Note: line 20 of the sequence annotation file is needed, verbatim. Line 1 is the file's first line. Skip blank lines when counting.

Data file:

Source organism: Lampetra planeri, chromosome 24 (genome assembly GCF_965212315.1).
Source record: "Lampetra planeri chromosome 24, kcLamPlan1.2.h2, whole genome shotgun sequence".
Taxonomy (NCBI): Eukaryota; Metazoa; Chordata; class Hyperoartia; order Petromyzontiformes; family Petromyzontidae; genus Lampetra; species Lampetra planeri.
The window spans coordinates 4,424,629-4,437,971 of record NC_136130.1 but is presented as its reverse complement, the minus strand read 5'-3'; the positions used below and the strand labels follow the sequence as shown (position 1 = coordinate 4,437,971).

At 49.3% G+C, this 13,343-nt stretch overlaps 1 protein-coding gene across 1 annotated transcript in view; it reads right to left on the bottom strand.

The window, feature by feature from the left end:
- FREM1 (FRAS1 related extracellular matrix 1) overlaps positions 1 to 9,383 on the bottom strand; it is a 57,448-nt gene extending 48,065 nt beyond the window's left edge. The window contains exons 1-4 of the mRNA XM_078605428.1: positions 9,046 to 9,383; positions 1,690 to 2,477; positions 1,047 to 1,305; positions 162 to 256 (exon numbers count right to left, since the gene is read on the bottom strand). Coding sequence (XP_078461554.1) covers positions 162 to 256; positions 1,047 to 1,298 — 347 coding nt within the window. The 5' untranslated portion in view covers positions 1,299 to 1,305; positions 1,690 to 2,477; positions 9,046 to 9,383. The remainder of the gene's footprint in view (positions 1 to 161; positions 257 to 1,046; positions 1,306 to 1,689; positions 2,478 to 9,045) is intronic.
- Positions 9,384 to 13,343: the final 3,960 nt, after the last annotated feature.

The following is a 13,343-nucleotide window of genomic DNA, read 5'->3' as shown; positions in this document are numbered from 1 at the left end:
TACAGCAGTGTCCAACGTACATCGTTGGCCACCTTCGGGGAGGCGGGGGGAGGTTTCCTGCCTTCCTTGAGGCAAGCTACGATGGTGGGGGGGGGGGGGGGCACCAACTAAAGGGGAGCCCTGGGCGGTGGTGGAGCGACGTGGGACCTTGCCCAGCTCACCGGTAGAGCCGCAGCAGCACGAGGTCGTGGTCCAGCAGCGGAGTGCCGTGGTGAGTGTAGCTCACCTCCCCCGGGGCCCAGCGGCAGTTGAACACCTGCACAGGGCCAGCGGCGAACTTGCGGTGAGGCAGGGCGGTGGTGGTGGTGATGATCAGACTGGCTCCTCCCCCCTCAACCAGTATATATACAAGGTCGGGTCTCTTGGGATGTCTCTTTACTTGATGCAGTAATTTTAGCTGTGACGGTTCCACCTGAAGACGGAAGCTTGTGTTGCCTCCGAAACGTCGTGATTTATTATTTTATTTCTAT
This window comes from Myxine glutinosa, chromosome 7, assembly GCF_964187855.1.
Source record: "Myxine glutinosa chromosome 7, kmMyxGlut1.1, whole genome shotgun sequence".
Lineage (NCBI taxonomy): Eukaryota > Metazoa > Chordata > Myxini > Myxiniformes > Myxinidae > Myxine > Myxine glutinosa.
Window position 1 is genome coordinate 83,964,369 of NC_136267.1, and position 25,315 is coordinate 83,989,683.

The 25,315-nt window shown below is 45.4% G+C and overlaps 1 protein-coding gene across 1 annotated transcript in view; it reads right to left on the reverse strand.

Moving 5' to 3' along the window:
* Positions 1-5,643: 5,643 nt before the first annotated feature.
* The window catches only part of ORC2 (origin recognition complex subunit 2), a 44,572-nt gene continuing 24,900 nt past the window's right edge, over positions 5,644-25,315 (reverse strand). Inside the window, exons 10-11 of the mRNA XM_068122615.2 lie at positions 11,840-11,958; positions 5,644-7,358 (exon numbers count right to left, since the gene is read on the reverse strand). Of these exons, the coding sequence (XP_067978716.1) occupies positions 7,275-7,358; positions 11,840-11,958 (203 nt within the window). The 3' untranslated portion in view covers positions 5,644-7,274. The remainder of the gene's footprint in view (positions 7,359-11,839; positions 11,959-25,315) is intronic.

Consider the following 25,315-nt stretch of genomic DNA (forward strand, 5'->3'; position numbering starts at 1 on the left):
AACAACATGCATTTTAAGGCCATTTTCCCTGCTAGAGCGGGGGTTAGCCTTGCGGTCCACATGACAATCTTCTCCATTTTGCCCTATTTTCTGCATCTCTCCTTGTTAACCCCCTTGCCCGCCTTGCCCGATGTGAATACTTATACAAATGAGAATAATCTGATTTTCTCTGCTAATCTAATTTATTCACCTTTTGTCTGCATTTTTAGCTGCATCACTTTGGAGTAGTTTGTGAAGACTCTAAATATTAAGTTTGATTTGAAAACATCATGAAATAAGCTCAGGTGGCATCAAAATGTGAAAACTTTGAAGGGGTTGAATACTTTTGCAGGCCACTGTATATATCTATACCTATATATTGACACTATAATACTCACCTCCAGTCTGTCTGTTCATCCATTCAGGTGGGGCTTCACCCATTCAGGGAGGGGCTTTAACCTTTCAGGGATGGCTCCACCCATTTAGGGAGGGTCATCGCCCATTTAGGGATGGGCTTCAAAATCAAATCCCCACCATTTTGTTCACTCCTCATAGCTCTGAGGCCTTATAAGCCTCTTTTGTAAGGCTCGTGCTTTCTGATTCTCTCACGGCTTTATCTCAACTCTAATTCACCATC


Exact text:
AACAACATGCATTTTAAGGCCATTTTCCCTGCTAGAGCGGGGGTTAGCCTTGCGGTCCACATGACAATCTTCTCCATTTTGCCCTATTTTCTGCATCTCTCCTTGTTAACCCCCTTGCCCGCCTTGCCCGATGTGAATACTTATACAAATGAGAATAATCTGATTTTCTCTGCTAATCTAATTTATTCACCTTTTGTCTGCATTTTTAGCTGCATCACTTTGGAGTAGTTTGTGAAGACTCTAAATATTAAGTTTGATTTGAAAACATCATGAAATAAGCTCAGGTGGCATCAAAATGTGAAAACTTTGAAGGGGTTGAATACTTTTGCAGGCCACTGTATATATCTATACCTATATATTGACACTATAATACTCACCTCCAGTCTGTCTGTTCATCCATTCAGGTGGGGCTTCACCCATTCAGGGAGGGGCTTTAACCTTTCAGGGATGGCTCCACCCATTTAGGGAGGGTCATCGCCCATTTAGGGATGGGCTTCAAAATCAAATCCCCACCATTTTGTTCACTCCTCATAGCTCTGAGGCCTTATAAGCCTCTTTTGTAAGGCTCGTGCTTTCTGATTCTCTCACGGCTTTATCTCAACTCTAATTCACCATC